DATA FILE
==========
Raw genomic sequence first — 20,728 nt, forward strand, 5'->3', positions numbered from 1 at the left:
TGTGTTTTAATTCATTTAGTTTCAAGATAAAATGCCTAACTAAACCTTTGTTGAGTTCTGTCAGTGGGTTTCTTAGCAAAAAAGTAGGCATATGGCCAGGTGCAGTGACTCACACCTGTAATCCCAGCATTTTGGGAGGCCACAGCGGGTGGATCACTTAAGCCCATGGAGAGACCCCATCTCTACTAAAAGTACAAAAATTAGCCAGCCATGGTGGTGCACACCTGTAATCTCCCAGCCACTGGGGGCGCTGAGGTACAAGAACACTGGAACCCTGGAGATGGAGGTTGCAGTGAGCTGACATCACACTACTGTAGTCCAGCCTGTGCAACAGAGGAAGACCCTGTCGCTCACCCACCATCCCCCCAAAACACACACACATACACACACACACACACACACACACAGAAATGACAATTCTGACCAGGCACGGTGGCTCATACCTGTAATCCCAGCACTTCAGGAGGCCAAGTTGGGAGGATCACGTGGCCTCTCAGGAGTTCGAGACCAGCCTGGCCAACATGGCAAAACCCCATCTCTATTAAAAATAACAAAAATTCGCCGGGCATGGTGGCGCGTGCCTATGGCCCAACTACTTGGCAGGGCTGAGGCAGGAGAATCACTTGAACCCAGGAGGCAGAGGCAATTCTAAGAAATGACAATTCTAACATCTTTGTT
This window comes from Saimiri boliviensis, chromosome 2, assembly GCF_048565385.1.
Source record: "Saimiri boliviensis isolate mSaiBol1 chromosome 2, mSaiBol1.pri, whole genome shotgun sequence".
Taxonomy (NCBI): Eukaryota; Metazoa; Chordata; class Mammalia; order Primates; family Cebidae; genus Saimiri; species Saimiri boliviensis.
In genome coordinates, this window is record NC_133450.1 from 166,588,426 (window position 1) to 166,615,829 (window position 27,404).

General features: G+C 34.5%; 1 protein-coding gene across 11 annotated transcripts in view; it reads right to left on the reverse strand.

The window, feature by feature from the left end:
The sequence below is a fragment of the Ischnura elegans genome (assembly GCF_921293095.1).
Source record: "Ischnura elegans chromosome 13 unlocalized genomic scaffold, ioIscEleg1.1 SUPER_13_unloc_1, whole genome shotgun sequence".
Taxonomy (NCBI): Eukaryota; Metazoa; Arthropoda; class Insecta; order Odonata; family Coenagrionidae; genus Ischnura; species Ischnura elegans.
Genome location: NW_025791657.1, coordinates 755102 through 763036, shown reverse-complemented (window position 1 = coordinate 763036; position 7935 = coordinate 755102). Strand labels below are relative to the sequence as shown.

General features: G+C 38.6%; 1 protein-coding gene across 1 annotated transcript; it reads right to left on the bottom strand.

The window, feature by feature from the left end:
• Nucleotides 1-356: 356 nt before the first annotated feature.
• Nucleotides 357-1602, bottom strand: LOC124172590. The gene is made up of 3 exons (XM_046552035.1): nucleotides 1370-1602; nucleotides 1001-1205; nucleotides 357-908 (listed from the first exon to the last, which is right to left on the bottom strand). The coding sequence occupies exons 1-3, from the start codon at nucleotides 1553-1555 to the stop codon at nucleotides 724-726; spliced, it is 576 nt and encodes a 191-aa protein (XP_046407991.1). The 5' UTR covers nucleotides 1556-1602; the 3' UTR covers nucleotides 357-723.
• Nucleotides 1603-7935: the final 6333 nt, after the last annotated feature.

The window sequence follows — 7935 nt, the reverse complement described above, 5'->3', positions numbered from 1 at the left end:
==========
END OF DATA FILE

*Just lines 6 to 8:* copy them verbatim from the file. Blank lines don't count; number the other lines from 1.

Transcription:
In genome coordinates, this window is record NC_133450.1 from 166,588,426 (window position 1) to 166,615,829 (window position 27,404).

General features: G+C 34.5%; 1 protein-coding gene across 11 annotated transcripts in view; it reads right to left on the reverse strand.

The window, feature by feature from the left end: